Dear, darling, sweet sixteen.

Dear sixteen:

 

I’m looking at a picture of you, the one where your nose and cheeks are bright red from the cold and you’re wearing a red knit beret and laughing like you’ve never been happier. Your smile looks like you’ve never tasted pain but oh, I know you have to know sadness to be able to smile like that. And you laughed often, but your laugh was a little empty, more about people knowing you knew how to laugh than actually being worth the chuckle.

 

Sixteen was taking your mama’s old red lipstick and wearing it to a party for the first time, blushing and shy and praying no one would notice, yet hoping someone would. You look so young and fresh and delicate, but I know on the inside you were an old soul, old and tired like the rocks on the ocean coast, the sharp edges worn away by the brute force of the waves.

 

You were so weary, dear. Tired of caring about what other people thought, tired of wondering where God was and tired of never feeling free to be yourself. Tired of not knowing who you were or who you wanted to be.

 

And Sixteen, I’m sorry love, but you’re just getting started. Because Seventeen will be unlike anything you’ve ever known, like walking through a sandstorm against the wind, and you’ll wonder if Eighteen will really be your saving grace or just another battle to fight. Fifteen was gentle and sweet and a little bit sad, but Fifteen was kind. So you walked towards Sixteen with open palms and big eyes, expecting only the best. But Sixteen hit you hard and you came into Seventeen with your fists up, ready to strike the first blow and beat Seventeen into submission before it ever had a chance to take you first.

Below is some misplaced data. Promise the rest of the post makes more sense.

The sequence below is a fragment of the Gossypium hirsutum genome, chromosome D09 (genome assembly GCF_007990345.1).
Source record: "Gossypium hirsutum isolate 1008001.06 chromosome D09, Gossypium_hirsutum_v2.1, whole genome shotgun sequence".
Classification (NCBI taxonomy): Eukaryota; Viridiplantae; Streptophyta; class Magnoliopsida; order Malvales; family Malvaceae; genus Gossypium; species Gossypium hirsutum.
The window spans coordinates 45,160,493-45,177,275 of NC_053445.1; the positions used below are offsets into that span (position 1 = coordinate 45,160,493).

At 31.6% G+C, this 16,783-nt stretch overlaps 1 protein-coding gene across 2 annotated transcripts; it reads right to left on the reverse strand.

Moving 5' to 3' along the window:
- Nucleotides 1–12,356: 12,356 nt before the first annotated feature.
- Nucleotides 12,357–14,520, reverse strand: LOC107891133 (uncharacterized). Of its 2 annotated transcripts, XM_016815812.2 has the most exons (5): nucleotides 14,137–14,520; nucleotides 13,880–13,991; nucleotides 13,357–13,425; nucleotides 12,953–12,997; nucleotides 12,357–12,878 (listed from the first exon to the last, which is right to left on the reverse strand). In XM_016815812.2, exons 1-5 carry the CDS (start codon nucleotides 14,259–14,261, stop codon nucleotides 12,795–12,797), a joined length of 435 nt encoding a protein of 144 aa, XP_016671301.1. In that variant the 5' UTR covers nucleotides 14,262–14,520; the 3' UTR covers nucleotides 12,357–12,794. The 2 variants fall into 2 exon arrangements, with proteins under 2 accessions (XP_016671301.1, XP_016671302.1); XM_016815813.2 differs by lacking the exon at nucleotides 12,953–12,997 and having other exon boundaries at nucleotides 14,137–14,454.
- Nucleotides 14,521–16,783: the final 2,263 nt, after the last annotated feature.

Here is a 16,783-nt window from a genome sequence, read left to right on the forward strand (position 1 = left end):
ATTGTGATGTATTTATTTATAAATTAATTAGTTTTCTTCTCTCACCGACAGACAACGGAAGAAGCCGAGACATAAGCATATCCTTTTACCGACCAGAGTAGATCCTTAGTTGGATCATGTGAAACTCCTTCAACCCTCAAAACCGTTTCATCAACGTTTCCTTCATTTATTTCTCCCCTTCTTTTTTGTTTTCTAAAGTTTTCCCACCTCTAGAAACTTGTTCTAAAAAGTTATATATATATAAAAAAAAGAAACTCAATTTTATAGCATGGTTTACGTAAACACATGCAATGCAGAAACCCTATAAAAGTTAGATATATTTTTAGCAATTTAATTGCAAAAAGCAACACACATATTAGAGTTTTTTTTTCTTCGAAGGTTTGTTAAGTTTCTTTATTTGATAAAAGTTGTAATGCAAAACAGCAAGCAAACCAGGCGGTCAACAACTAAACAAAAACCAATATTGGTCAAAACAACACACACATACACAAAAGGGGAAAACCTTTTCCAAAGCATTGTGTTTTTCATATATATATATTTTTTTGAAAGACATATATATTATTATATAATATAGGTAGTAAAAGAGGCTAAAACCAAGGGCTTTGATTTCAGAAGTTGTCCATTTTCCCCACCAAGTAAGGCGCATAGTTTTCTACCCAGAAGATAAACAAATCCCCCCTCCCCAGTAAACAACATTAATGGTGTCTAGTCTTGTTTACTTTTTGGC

What happened, baby? Where along the way did Time become your enemy? When did you mix up growing up with getting old, maturity with how much makeup you wore? And if Seventeen taught you anything, it reminded you of who you were and how you’d never be happy being anything but the girl who wore a makeup-less face and t-shirts, and Seventeen taught you to be okay with that.

 

But Sixteen, you were about discovery. And so you tried to be fashionable and you tried to be cute and sassy and athletic and you wanted to fit in so badly, but then you realized that you didn’t want to be like them. It wasn’t worth it. You got hungry for originality and going against the crowd, so you listened to Frank Sinatra and The Beatles and Journey and it was your streak of defiance, that no one could tell you what you could listen to.

 

You little rebel. I love you for that. You may have thought it was nothing, but Sixteen is often not so honest. Sixteen likes to lie for a little longer and whisper you can be one of them if you just try harder. But you didn’t buy the act, Sixteen. You paved your own way. You always did want to be a trailblazer.

 

I don’t know if we’ll ever meet again, Sixteen, but in case we don’t: thank you. I needed you, and you arrived right on time.

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